The Sony A6400 is a compact APS-C camera with a Sony E mount. If we look at the naming, this camera falls between the A6300 and A6500, but you can actually say that this is the new entry camera from Sony. It does not have the built-in image stabilization of the A6500, but it does have a folding screen, making the A6400 suitable for selfies and vlogging. The autofocus system is even the best of all Sony APS-C models. What are the best lenses that we have tested for the Sony A6400?
Lens advice for the Sony A6400
The Sony A6400 is a competitively priced camera with an interesting mix of capabilities. It has the trusted 24-megapixel APS-C sensor from Sony. The image quality and the dynamic range of the sensor are excellent, even though it is not a BSI sensor like we find in full-frame cameras from Sony.
The A6400 has a new BIONZ X processor and a sensitivity of 100-32,000 ISO. The camera is fast, with a maximum of 11 images per second, and has a timelapse option for very long and slow series. The electronic viewfinder has a resolution of 2.36 megapixels. But the real highlights are the new autofocus system with 425 phase detection AF points and Sony’s Real Time Tracking and the foldable, touch-sensitive rear screen.
The Real Time Tracking ensures that you can follow moving subjects better than with other APS-C cameras from Sony. The system is so good that, after the introduction of the A6400, Sony also released it as a firmware upgrade for the Sony A7R III and the Sony A9.
The foldable screen ensures that you can also use the A6400 as a compact selfie and vlog camera, something that was previously not possible with a Sony system camera with viewfinder.
The A6400 trumps the camera above it on all these points. In fact, the only thing that the Sony A6500 can offer is built-in image stabilization. As a photographer or filmmaker, you can best estimate yourself which options you prefer and which camera is best for you. If you combine the Sony A6400 with good lenses, you can assure yourself of high-quality images. Of all the lenses that we have actually tested, these are our favorites for the Sony A6400:
How do we choose?
The Sony A6400 is a camera with which you can effortlessly take pictures with a very high quality, if you use good lenses. The good sensor and the excellent autofocus system make that possible. In addition, thanks to its low weight and compact dimensions, it is a very nice camera for documentary photography or to take with you on a trip. The Sony A6400 only has no built-in image stabilization.
In our choice of the best lenses for the A6400, we therefore have a strong preference for lenses with image stabilization. Also, lenses that are specially made for the Sony E-mount are preferred, because you can then use all the capabilities of the autofocus system. You also bypass the use of adapters. Three of the zoom lenses that we selected are not available with an E mount. We chose them anyway because of the special options in the case of the fisheye and the good optical performance in combination with image stabilization. Although we have not tested them, we do mention alternatives here, if you really do not want to work with adapters.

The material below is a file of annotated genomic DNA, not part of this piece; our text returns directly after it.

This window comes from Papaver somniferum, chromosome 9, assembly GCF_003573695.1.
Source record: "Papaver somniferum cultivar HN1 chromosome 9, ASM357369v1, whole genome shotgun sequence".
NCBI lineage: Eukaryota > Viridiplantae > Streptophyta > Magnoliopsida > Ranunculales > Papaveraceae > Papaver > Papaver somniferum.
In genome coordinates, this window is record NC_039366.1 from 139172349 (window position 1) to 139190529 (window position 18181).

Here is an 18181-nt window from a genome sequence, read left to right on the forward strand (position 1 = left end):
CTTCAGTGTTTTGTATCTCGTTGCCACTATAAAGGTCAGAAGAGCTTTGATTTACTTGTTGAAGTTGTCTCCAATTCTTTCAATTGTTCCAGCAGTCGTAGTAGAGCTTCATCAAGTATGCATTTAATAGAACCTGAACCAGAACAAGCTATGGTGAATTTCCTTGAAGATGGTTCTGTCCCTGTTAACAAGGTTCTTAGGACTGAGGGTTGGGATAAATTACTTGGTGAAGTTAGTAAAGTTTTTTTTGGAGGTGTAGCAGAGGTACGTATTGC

How are the best lenses for the Sony A6400 selected?
The lenses we recommend are all ones that we have reviewed ourselves. When choosing the lens for the Sony A6400, we mainly looked at lenses that score well. We also looked at whether the lenses fit with the A6400. This means that we have made a selection of lenses with a high image quality, but that we have also considered dimensions and weight. At the same time, we also have a slight preference for lenses that can also be used on full frame. Sometimes, you pay just a little more for a lens that can also be used on the A7 and A9, and that’s nice if you ever think about switching. If you want to know which other lenses we have reviewed and how they scored, check out our overview of more than 300 lenses.
Fisheye: Tokina Fisheye 10-17mm f/3.5-4.5 AT-X
The Tokina Fisheye 10-17 mm f/3.5-4.5 AT-X is a very good fisheye, and you can also zoom with it for different effects. At 10 mm, you get a nearly round image with the edges forming a black vignette. When you zoom in slightly, the fisheye image fills the entire frame, and as you zoom all the way to 17mm, then the fisheye effect slowly becomes a little less strong. You can use the Tokina for special effects, and it is also very suitable for underwater photography. You will have to purchase an adapter for the Tokina, since this lens is not available in E-mount.
Wide-angle zoom: Tamron 10-24mm f/3.5-4.5 Di II VC HLD
The Tamron 10-24 mm f/3.5-4.5 Di II VC HLD is a very sharp wide-angle zoom with good autofocus and image stabilization. The lens also has a nice range, from 15mm to 36mm in 35mm equivalent and good brightness, with f/3.5 at the wide-angle setting. The image stabilization ensures that you can also take great photos by hand with the A6400 using slow times. This lens also requires an adapter to be able to use it on the A6400. Sony’s alternative to this is the Sony E 10-18 mm f/4 OSS. However, we have not tested this lens. The Sony is slightly more expensive than the Tamron, and you can buy an adapter with AF for the difference in price. The range of the Sony is also smaller. However, the Sony is slightly brighter in the long zoom range.
Telephoto zoom: Tamron 70-210mm f/4 Di VC USD